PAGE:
South Sudan’s central bank said Wednesday it will limit the amount of weekly hard currency auctions to commercial banks and forex bureaus due to the recent strengthening of the local currency, South Sudan pound (SSP) against the U.S. dollar in the market.
Johnny Ohisa Damian, Governor of the Bank of South Sudan said the apex bank has decided to reduce the auction money from 20 million dollars to 10 million dollars, citing appreciation of the pound against the dollar.
In August, the central bank had increased weekly auctioning of hard currency in a bid to mop up excess liquidity as the pound increasingly lost ground against the dollar.
Ohisa disclosed that the SSP this month appreciated against the dollar by 9.4 percent on average from 695.5 dollars on August 4 to the current 635 dollars.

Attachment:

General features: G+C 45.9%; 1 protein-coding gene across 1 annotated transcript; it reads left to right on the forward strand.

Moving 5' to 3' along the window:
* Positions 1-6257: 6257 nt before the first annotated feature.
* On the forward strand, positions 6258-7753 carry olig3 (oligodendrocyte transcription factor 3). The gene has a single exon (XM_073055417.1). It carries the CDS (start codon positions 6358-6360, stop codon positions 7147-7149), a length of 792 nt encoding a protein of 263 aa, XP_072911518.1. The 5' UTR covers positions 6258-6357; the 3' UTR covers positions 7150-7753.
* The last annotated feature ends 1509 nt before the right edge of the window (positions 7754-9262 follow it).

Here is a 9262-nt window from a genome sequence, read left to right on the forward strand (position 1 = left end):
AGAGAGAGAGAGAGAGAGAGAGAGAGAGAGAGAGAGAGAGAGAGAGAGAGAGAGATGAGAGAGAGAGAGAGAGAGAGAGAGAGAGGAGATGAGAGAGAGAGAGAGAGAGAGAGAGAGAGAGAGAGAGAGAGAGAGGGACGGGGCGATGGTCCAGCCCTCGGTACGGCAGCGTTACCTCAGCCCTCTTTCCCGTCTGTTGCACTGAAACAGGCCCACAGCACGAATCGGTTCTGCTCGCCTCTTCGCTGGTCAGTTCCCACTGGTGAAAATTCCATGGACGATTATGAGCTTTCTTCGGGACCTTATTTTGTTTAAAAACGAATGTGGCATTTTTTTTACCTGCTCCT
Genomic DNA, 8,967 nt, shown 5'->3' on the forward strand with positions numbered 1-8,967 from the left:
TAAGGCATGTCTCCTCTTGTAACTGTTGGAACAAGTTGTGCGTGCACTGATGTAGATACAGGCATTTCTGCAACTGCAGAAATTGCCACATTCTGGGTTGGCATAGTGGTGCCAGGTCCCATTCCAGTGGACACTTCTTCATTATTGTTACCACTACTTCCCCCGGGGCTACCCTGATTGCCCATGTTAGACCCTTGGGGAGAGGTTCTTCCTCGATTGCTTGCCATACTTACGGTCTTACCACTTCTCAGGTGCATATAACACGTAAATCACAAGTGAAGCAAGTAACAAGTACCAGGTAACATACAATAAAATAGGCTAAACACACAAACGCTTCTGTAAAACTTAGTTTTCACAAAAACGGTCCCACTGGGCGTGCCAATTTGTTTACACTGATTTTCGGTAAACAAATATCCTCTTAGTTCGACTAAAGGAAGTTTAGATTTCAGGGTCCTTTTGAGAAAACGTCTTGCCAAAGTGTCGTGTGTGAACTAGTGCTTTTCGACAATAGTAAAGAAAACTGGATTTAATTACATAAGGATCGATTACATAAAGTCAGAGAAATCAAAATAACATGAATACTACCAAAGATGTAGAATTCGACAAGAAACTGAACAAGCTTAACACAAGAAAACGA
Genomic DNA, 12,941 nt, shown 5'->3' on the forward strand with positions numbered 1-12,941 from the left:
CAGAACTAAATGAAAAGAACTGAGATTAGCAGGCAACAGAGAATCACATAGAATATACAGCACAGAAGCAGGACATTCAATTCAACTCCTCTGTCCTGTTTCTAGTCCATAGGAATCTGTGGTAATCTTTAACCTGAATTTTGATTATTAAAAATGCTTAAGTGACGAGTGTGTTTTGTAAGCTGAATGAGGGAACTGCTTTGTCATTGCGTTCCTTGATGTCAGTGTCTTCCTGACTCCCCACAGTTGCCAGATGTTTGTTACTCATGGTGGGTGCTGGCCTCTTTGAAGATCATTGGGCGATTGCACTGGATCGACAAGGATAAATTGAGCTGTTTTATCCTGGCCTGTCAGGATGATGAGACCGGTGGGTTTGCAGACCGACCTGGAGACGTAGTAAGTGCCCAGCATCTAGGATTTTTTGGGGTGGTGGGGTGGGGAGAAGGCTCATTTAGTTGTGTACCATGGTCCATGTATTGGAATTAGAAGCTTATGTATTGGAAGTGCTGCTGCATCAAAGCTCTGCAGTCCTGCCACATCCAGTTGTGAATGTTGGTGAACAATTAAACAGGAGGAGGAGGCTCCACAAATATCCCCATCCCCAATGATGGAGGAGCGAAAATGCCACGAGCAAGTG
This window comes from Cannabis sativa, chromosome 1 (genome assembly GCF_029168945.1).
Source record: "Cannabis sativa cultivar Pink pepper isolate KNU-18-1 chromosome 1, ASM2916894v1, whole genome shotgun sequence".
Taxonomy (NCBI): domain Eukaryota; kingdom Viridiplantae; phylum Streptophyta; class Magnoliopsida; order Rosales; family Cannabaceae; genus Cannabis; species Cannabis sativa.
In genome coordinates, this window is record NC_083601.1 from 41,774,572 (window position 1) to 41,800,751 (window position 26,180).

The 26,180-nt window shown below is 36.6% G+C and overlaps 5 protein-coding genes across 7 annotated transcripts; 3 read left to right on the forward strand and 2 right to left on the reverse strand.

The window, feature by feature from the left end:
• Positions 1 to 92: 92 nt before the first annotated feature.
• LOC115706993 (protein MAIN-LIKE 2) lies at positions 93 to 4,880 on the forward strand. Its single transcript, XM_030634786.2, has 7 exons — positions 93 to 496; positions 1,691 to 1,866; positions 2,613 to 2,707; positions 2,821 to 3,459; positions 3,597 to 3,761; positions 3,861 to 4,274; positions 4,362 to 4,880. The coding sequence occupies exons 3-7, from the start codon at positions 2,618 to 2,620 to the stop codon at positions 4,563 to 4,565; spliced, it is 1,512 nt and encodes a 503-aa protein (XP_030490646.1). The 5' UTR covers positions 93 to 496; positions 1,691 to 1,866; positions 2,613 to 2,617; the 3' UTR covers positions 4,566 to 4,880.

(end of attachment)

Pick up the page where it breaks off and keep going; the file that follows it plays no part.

He said this development represents a noticeable positive impact on the foreign exchange market.
Ohisa also revealed that the monthly consumer price index declined by 1.45 percent in August compared to 4.97 percent in July. And annual inflation has declined to about 2.54 percent in the month of August compared to the July annual increment of 6.43 percent.
“In light of these developments the bank of South Sudan will pursue contractionary monetary policy, while considering other monetary policy instruments under its disposal, as well as maintaining its presence in the foreign market, and continue to intervene occasionally in smoothening high exchange volatility,” Ohisa said.
South Sudan’s economy has been struggling to recover after years of conflict that disrupted oil production as its major source of foreign currency.
The country depends nearly 98 percent on oil-revenue to finance it’s annual fiscal budget. Enditem